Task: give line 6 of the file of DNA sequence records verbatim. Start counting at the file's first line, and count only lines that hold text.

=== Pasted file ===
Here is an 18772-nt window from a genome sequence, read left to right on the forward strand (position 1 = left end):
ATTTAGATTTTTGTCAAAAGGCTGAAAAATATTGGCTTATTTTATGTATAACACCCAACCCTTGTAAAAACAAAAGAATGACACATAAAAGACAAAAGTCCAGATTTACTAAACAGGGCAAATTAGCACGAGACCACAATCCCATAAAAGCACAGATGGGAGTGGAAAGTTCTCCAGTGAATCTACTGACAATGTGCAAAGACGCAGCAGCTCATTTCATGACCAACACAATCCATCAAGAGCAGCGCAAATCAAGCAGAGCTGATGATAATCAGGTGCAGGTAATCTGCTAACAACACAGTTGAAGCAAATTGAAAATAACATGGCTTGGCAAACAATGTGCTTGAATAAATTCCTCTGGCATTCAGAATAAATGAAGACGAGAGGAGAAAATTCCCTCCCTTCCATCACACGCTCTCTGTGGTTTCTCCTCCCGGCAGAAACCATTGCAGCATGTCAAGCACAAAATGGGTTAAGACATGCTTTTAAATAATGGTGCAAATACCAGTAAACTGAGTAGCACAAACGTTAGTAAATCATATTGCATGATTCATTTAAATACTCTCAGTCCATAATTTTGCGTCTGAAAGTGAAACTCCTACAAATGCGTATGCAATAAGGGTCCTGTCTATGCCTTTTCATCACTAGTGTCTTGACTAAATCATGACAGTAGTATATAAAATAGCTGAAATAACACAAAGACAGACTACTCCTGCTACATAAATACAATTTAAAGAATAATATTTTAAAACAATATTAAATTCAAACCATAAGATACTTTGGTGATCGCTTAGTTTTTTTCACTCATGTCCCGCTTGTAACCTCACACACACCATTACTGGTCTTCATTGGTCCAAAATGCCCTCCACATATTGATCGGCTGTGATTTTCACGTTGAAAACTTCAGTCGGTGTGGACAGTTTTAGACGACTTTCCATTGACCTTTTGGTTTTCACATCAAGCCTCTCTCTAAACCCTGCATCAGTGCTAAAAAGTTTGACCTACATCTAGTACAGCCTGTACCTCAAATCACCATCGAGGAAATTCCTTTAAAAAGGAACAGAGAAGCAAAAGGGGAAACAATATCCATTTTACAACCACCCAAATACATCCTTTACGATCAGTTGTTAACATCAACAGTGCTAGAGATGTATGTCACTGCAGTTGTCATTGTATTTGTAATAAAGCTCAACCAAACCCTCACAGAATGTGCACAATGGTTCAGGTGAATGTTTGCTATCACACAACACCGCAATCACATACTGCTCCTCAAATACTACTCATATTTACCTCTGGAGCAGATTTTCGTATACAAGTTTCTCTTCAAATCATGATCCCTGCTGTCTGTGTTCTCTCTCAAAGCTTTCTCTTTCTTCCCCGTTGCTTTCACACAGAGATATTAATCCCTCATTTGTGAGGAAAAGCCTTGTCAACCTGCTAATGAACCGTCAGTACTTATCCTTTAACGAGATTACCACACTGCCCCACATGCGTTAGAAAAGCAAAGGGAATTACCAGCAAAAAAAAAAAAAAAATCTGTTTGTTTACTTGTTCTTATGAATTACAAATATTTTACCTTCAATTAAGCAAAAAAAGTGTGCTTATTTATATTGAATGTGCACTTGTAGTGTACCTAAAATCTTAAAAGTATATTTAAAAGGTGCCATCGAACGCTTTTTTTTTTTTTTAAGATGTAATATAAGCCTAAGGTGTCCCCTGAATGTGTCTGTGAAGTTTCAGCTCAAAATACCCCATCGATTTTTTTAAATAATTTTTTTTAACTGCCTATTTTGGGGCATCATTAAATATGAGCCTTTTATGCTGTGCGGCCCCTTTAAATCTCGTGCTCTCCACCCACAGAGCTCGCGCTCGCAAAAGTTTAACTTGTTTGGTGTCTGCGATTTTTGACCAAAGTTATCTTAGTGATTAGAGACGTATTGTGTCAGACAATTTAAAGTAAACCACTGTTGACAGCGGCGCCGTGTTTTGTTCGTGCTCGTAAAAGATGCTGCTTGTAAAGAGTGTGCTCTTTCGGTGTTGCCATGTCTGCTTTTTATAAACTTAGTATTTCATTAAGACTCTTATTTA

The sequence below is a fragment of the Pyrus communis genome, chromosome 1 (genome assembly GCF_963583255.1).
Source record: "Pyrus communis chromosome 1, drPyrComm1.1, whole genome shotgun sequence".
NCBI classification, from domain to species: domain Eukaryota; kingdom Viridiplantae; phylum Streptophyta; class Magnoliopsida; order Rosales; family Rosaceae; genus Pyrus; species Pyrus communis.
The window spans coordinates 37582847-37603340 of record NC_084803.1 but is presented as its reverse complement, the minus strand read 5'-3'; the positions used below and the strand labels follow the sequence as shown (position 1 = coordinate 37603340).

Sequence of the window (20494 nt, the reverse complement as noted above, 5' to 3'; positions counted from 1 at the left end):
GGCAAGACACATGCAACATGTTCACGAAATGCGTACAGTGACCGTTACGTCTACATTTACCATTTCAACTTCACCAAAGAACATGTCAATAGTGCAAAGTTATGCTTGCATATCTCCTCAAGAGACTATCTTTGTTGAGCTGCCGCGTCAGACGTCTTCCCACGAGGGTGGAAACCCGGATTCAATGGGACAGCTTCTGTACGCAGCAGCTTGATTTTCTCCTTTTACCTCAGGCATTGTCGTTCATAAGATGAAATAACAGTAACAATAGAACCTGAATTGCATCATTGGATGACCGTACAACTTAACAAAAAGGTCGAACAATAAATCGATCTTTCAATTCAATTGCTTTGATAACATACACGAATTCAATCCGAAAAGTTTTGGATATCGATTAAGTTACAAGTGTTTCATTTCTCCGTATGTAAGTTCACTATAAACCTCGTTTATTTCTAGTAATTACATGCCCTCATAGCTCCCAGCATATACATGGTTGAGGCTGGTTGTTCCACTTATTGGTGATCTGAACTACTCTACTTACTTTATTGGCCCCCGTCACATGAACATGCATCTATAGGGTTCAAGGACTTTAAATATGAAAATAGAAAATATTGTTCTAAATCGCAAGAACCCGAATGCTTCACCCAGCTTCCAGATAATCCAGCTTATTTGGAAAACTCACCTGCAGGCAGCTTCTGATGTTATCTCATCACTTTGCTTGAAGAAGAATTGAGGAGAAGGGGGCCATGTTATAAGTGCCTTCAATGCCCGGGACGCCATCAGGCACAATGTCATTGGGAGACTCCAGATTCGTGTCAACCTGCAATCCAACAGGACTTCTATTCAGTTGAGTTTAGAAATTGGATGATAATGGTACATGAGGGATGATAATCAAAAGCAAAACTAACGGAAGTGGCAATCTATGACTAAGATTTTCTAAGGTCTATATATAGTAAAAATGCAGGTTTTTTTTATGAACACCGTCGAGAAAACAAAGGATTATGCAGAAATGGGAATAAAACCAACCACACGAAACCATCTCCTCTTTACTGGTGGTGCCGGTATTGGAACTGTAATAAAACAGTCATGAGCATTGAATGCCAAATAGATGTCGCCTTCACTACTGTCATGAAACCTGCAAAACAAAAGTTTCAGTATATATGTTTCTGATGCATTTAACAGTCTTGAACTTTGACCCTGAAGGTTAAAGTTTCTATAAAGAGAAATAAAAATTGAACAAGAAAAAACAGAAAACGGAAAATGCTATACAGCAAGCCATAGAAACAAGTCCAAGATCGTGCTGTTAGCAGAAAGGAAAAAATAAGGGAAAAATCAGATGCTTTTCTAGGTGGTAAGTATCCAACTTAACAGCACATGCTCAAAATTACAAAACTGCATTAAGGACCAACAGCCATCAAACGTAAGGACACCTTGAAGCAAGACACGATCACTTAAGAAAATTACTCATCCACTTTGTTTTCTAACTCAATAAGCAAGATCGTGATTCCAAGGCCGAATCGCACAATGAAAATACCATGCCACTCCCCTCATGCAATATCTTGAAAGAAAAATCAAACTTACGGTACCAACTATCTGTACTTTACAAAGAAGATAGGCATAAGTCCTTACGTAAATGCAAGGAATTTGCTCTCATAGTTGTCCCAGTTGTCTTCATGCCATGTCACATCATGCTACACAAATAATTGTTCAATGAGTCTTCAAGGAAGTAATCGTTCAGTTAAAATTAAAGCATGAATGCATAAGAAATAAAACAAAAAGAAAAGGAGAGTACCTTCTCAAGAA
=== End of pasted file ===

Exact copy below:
The window spans coordinates 37582847-37603340 of record NC_084803.1 but is presented as its reverse complement, the minus strand read 5'-3'; the positions used below and the strand labels follow the sequence as shown (position 1 = coordinate 37603340).